Econbrowser gives a great explanation of why the spread between West Texas Intermediate has risen so high compared to Brent and why gas prices still won't fall.
The spread is at near historically high levels, despite a new pipeline connecting the oil back-logged Cushing with the Gulf Coast.
Eliminating the Brent-WTI price differential would require that any arbitrageur could buy another barrel in Cushing and transport that additional barrel to the Coast at low cost. We're still a long way from that. We need not only to balance current flows of supply and demand, but also to work down the inventory of oil that has piled up in Cushing. Commercial crude oil inventories in PADD2, the oil district including Oklahoma, today are 50 million barrels higher than they were in 2008.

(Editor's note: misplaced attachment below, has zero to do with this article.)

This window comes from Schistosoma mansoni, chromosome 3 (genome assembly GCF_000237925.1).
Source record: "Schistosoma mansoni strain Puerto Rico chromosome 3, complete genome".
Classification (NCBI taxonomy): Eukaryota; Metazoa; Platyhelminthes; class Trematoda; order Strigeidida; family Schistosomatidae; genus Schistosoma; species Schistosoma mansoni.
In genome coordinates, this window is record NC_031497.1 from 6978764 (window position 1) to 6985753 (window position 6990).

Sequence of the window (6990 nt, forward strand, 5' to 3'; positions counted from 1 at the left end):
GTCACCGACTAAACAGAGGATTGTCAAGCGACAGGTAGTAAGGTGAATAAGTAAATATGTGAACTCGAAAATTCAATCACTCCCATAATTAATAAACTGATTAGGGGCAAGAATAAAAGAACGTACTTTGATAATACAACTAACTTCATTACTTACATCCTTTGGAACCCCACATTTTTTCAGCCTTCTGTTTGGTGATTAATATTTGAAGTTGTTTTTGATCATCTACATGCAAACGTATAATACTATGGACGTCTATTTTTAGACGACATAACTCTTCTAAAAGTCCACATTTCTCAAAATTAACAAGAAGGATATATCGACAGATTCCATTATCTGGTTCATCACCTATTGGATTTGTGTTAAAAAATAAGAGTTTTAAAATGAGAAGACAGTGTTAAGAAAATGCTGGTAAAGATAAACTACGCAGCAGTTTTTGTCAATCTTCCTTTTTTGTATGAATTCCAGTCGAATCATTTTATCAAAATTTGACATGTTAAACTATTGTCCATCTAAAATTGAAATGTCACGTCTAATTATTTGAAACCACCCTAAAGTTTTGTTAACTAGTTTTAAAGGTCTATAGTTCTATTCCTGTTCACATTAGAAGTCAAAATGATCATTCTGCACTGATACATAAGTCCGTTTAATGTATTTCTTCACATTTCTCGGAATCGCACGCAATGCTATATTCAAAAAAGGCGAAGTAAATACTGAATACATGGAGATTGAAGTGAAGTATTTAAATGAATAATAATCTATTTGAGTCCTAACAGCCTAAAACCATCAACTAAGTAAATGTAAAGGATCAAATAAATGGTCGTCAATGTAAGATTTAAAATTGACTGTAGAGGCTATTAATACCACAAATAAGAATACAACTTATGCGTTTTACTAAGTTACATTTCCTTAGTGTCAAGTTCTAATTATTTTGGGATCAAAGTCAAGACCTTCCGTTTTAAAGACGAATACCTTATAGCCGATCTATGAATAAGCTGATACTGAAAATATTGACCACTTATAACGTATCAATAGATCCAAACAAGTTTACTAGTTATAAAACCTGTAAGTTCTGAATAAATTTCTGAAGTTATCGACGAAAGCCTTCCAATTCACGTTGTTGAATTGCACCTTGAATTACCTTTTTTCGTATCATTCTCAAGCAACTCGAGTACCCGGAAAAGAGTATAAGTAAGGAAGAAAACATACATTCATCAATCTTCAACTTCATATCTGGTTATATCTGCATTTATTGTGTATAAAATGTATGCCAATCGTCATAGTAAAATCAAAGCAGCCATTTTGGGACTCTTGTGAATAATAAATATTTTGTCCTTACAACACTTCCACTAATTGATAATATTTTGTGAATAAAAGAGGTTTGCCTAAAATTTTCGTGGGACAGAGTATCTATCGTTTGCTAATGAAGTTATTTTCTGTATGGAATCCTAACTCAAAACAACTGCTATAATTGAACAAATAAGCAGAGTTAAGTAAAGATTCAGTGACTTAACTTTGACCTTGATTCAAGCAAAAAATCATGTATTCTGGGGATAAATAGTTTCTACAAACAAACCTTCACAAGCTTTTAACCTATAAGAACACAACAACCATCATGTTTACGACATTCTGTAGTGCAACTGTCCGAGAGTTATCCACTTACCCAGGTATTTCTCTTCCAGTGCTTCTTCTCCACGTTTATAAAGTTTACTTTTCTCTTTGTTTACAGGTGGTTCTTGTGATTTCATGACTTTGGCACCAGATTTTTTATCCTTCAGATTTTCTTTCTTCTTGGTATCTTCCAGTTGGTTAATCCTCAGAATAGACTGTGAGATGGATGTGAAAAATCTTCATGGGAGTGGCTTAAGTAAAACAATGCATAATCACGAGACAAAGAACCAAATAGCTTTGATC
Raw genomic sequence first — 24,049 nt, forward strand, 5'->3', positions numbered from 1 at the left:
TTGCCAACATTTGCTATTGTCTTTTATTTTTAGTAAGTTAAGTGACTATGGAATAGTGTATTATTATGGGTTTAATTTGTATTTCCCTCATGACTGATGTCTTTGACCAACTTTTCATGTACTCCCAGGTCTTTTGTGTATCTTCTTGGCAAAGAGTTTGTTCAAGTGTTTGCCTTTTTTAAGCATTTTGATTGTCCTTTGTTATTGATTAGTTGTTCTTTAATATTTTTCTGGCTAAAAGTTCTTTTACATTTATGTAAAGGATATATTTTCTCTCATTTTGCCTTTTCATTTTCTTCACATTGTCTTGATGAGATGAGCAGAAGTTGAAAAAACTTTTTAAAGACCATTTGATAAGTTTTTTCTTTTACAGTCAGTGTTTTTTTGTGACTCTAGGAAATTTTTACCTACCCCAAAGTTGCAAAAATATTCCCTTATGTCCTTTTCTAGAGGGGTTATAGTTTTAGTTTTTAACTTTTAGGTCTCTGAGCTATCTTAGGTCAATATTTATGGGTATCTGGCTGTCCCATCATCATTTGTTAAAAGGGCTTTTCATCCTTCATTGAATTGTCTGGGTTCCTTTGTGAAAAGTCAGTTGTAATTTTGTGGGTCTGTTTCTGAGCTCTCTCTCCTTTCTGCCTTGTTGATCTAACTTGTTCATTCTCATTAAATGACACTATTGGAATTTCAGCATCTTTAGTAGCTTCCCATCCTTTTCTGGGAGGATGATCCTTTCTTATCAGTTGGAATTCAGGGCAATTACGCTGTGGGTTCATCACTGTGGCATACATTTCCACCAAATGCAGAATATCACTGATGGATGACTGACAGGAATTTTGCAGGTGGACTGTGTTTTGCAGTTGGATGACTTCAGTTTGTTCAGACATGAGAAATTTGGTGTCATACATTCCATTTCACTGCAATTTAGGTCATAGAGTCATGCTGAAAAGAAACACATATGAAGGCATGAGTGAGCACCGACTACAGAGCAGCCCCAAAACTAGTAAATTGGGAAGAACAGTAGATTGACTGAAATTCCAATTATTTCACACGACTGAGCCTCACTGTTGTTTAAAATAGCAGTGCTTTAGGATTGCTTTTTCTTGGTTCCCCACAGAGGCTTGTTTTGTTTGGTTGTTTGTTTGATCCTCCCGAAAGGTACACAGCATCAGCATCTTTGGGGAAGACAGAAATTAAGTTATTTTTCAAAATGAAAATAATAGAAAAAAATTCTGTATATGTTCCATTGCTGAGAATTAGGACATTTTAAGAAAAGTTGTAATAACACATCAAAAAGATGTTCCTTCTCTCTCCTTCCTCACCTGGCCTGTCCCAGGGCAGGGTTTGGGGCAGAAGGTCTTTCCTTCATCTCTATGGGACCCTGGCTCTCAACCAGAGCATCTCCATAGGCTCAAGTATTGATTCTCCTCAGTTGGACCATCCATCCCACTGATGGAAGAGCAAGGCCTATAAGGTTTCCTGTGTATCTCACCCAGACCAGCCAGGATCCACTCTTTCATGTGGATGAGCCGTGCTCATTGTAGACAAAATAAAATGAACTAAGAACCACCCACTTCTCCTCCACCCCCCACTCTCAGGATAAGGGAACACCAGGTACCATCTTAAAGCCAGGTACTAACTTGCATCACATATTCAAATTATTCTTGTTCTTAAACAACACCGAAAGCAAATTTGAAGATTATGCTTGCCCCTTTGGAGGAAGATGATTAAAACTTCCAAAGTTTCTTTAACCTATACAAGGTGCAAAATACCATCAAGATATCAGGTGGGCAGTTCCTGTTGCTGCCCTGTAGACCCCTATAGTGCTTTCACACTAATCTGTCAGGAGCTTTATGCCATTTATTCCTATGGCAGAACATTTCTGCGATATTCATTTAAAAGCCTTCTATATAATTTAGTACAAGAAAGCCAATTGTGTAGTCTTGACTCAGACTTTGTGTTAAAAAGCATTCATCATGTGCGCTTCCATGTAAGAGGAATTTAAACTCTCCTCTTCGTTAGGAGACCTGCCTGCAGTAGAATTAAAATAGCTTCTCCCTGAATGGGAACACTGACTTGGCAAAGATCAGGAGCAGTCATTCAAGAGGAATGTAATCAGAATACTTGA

Until we reach that point of having the logistical ability to transport easily as many barrels as desired out of Cushing, the only way for the Brent-WTI price gap to close is if the extra supply delivered to the coast is enough to actually bring down the world price. We may reach that point if we had capacity to move both the daily new flow and all the existing pool, but we're not there yet.
Econbrowser notes Brent crude oil and gas pretty closely track one another, and that means gasoline is actually underpriced by 20 cents.
Image of gas pumps from The U.S. National Archives